In the clock's over-loud ticking we hear the mockery of light-years for the span of our existence.

He had sought to be as retiring and cautious as possible. For - after that and while connected with the club, he had been taken with the fancy of trying to live up to the ideals with which the seemingly stern face of that institution had inspired him - conservatism - hard work - saving one’s money - looking neat and gentlemanly. It was such an Eveless paradise, that.

Be a pattern to others, and then all will go well; for as a whole city is affected by the licentious passions and vices of great men, so it is likewise reformed by their moderation.

The moral evil in the world is due to man’s alienation from the deepest truth, from the springs of spiritual life within himself, to his alienation from God. Those who realize this try desperately to persuade and enlighten their brothers.

His point [the absolutist] is that although what people think right varies in different countries and period, yet what actually is right is everywhere and always the same.

The music, while it lasted, brought a new world into being.

The first step towards the emancipation of the people from this penal servitude is the confiscation of the landed estates, the introduction of workers’ control and the nationalization of the banks. The next steps will be the nationalization of the factories, the compulsory organization of the whole population in consumers’ societies, which are at the same time societies for the sale of products, and the state monopoly of the trade in grain and other necessities.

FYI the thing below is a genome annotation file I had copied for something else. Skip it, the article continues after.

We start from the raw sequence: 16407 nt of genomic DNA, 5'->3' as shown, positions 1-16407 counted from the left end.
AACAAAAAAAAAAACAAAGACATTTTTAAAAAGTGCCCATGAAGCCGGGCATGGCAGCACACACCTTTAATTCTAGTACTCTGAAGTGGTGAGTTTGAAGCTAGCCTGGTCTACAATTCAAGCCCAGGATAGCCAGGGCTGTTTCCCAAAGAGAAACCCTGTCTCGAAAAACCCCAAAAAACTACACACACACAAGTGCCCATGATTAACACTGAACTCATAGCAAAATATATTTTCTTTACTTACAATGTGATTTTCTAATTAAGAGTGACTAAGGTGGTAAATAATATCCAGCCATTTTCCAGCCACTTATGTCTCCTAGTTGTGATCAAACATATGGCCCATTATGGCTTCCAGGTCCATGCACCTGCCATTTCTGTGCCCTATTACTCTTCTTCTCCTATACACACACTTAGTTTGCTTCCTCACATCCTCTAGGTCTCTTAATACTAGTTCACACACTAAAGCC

My constant embarrassment is to restrain the emotions that are inside of me. You may not believe it, but I sometimes feel like the fire from a far from extinct volcano, and if the lava does not seem to spill over it is because you are not high enough to see into the basin and see the caldron boil.

However inadequate our ideas of causal efficacy may be, we are less wide of the mark when we say that our ideas and feelings have it, than the Automatists are when they say they haven’t it. As in the night all cats are gray, so in the darkness of metaphysical criticism all causes are obscure. But one has no right to pull the pall over the psychic half of the subject only . . . whilst in the same breath one dogmatizes about material causation as if Hume, Kant, and Lotze had never been born.

When private virtue is hazarded on the perilous cast of expediency, the pillars of the republic, however apparent their stability, are infected with decay at the very centre.

A child develops individuality long before he discovers taste

A child needs your love most when he deserves it least

To become conscious of what one is doing to earn his feeling of heroism is the main self-analytic problem of life.

The task of educating and feeding youngsters, the task of educating the army, the task of distributing the lands of the former absentee landlords to those who laboured every day upon that same land without receiving its benefits, are accomplishments of social medicine.